As NASA's Perseverance rover approached its 900th day on Mars, its cameras recorded something extra special: an immense dust devil, whirling across the landscape just a few kilometres away.
Perseverance has been exploring Jezero Crater since February of 2021, and has snapped well over 500,000 images of the local terrain so far.
On August 30, 2023, a sequence of pictures taken by the rover's front navigation cameras captured something remarkable.
Roughly 4 kilometres away, along a formation nicknamed Thorofare Ridge, a dust devil whirled through its field of view.
A large dust devil moves along an elevated ridge near the Perseverance rover. A red arrow points to the phenomenon, which may be challenging to spot in the black and white image from the rover's navigation camera. Credit: NASA/JPL-Caltech/Scott Sutherland
According to the mission team, based on its distance, they estimated the Martian twister was around 60 metres wide. Only the lowest 118 metres of the funnel is visible in the rover's images, they said.
"We don't see the top of the dust devil, but the shadow it throws gives us a good indication of its height," Mark Lemmon, a planetary scientist at the Space Science Institute in Boulder, and a member of the Perseverance science team, said in a NASA press release. "Most are vertical columns. If this dust devil were configured that way, its shadow would indicate it is about 1.2 miles (2 kilometers) in height."
Dust devils on Mars form in the same way they do here on Earth.
Intense heating of the surface by sunlight results in parcels of warm air rising very quickly through much cooler air. Air rushing in from the sides to replace that rising air causes the column of air to rotate. The size of the dust devil depends on how much warmer that rising air is than the cooler air above it, and how quickly that rising air cools to the temperature of the air surrounding it.
Here on Earth, dust devils can reach up to a few hundred metres in height.
Due to Mars' extremely thin atmosphere, temperatures drop off very quickly the farther you are from the ground. While air near the ground can reach over 20°C, the air just a metre or two above that can be freezing cold. In that kind of environment, dust devils form very quickly, and can climb to extreme heights.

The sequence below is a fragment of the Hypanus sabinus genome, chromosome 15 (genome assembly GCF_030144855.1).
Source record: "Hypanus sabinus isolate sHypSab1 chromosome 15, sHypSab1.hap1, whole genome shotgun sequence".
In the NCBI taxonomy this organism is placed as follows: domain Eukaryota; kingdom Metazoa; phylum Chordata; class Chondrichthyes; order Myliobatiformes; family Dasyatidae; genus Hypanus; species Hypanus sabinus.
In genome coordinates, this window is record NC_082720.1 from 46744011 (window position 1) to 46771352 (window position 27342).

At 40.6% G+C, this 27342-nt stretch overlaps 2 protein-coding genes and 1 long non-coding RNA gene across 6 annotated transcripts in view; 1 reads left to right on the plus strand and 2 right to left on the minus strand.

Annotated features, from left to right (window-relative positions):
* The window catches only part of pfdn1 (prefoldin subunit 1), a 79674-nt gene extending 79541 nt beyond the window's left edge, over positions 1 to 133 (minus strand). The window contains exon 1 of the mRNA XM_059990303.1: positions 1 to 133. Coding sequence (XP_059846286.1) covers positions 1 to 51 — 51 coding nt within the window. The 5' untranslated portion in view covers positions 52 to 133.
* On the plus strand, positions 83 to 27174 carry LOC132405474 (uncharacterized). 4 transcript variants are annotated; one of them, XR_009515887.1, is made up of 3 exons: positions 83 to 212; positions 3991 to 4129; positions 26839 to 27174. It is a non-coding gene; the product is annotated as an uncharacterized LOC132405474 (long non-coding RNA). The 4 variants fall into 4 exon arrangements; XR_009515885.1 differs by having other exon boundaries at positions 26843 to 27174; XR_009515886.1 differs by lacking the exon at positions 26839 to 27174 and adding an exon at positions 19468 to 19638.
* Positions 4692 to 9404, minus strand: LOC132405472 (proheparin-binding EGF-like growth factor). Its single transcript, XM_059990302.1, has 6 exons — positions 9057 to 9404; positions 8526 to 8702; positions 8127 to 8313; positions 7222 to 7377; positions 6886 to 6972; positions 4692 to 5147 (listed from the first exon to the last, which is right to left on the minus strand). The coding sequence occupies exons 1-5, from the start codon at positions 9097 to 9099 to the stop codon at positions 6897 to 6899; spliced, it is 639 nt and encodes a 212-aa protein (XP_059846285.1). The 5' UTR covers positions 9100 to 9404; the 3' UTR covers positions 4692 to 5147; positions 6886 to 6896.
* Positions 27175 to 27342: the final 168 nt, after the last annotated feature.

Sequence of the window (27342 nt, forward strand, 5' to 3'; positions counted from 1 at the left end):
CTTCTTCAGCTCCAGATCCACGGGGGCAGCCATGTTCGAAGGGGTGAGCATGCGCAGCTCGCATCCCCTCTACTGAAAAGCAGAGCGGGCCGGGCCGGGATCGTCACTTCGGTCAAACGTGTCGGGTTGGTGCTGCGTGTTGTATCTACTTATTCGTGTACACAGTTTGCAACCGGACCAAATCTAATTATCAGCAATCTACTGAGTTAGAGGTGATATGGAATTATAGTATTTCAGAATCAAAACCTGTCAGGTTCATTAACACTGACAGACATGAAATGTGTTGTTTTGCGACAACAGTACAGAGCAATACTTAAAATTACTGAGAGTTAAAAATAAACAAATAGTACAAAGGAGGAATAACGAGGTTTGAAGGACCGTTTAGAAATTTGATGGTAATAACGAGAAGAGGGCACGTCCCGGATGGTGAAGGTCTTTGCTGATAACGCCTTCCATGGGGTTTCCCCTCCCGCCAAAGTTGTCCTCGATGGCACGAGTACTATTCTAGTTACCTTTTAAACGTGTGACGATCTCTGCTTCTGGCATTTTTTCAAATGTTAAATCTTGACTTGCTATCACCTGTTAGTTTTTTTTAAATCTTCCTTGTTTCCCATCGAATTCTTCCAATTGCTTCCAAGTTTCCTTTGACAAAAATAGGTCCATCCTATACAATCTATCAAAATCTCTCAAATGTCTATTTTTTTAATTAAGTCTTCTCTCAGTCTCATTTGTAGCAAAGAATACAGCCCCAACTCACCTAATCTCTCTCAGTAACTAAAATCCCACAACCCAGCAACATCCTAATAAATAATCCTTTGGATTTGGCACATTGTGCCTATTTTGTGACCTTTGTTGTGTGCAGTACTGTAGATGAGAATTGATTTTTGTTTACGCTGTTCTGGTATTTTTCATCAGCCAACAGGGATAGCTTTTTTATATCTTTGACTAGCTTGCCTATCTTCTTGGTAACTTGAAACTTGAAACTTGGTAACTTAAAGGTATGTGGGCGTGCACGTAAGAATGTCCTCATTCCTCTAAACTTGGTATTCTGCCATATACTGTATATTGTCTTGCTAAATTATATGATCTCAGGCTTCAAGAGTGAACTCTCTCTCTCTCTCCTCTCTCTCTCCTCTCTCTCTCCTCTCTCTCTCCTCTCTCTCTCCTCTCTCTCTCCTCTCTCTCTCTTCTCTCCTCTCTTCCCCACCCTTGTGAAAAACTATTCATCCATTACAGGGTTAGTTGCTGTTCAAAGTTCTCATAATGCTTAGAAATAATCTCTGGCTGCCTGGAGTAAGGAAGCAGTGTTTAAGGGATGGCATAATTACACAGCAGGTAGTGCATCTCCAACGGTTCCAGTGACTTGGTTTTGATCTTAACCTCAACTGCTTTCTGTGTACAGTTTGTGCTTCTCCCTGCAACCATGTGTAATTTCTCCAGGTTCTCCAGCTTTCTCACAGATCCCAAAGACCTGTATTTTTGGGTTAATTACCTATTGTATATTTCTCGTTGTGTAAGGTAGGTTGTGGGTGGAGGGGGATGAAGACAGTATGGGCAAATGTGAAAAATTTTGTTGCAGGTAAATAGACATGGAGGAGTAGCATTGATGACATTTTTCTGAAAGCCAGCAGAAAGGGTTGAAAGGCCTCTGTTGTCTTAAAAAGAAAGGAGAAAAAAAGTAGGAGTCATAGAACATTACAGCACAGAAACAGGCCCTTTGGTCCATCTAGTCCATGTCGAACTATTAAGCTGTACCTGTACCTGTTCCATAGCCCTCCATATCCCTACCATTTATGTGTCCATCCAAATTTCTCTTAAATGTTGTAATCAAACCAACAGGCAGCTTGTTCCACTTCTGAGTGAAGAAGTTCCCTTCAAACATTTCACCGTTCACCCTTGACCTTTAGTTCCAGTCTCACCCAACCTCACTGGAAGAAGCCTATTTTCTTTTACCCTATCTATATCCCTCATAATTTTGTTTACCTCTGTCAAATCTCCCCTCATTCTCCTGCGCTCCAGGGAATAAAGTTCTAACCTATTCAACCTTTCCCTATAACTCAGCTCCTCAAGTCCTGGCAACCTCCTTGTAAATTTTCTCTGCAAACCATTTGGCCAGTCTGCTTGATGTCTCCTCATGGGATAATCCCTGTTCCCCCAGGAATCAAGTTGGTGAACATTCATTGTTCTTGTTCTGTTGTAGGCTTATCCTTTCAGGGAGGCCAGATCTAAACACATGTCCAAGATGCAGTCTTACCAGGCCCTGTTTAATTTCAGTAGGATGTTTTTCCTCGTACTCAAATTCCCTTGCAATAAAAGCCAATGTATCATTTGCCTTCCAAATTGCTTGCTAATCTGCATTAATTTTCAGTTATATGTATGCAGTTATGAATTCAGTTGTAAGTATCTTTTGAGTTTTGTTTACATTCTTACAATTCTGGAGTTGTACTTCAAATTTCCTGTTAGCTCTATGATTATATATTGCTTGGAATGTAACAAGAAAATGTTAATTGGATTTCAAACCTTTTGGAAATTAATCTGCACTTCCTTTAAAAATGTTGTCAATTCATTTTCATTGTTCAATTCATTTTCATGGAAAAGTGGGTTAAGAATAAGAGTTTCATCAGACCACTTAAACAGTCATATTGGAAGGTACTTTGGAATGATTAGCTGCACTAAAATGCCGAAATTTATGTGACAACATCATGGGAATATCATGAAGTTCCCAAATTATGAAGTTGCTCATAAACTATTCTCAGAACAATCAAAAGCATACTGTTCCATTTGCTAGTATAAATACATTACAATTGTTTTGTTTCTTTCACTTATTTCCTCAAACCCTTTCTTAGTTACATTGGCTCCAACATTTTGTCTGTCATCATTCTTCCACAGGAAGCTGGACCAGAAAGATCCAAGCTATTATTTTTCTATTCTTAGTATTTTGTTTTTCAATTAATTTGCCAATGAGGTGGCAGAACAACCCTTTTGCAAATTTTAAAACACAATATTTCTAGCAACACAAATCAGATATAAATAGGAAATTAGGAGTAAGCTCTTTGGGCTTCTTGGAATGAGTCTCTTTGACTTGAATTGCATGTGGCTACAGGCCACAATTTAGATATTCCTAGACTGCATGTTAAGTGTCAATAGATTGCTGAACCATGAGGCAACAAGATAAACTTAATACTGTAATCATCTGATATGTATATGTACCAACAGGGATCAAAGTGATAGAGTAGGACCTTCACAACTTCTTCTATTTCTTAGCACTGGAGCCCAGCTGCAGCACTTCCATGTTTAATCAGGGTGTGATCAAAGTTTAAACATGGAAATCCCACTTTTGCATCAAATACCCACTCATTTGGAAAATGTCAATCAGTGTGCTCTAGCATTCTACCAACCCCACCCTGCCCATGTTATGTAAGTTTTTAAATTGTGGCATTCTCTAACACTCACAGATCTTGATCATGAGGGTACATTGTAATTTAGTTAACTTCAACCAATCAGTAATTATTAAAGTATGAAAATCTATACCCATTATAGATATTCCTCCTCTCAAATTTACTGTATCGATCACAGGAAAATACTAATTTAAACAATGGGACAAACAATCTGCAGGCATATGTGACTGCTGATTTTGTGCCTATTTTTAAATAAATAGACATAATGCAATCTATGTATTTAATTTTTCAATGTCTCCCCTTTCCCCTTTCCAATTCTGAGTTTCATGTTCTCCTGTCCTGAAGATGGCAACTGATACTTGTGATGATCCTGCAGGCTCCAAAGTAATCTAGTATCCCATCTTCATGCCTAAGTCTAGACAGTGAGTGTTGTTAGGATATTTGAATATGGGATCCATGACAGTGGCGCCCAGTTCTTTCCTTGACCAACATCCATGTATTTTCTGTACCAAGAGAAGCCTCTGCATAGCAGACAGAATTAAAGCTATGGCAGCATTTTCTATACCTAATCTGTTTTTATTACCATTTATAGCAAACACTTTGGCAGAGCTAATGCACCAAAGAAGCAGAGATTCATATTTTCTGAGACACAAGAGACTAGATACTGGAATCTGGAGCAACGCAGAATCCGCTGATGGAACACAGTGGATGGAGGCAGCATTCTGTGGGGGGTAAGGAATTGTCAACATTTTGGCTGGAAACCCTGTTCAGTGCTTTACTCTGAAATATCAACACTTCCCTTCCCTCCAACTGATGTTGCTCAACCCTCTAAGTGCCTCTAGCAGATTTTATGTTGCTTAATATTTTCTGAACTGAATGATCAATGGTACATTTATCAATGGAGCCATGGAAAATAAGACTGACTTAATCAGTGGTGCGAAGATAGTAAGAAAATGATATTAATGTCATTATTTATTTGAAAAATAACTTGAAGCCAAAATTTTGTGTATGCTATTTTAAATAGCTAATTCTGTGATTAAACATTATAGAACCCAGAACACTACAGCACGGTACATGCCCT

This one was estimated at 2 kilometres tall. The tallest can apparently reach heights of up to 20 kilometres above the ground.
This gigantic Martian dust devil was spotted by the Mars Reconnaissance Orbiter on March 14, 2012. It was estimated at 140 metres wide and reached a height of 20 kilometres. Credit: NASA/JPL-Caltech/UArizona
Despite the extreme size of Martian dust devils, they could be thought of as 'gentle giants' because Mars has only 1 per cent of the atmosphere that Earth has. So, even if the largest dust devil on Mars passed over you, the winds swirling around it would have so little force behind them that you'd barely feel it.
What's even more remarkable about this is that Perseverance's cameras captured the dust devil purely by coincidence.
NASA says that while dust devils are most common during spring and summer on Mars, and it's currently summer where Perseverance and Curiosity are located, there is no way to accurately predict when dust devils will appear at any particular location.
The Curiosity rover caught this dust devil passing across the base of Mount Sharp, in Gale Crater, on August 9, 2020. The top image shows the raw view, in which the twister is barely visible. The bottom panel shows the enhanced view, which makes the dust devil far easier to see. Credit: NASA/JPL-Caltech/SSI
So, to capture them, the mission teams have to rely on luck. They command Perseverance and Curiosity to take multiple images with their navigation cameras around midday, with the hopes that at least one of these remarkable atmospheric vortices will pass through their field of view at just the right time.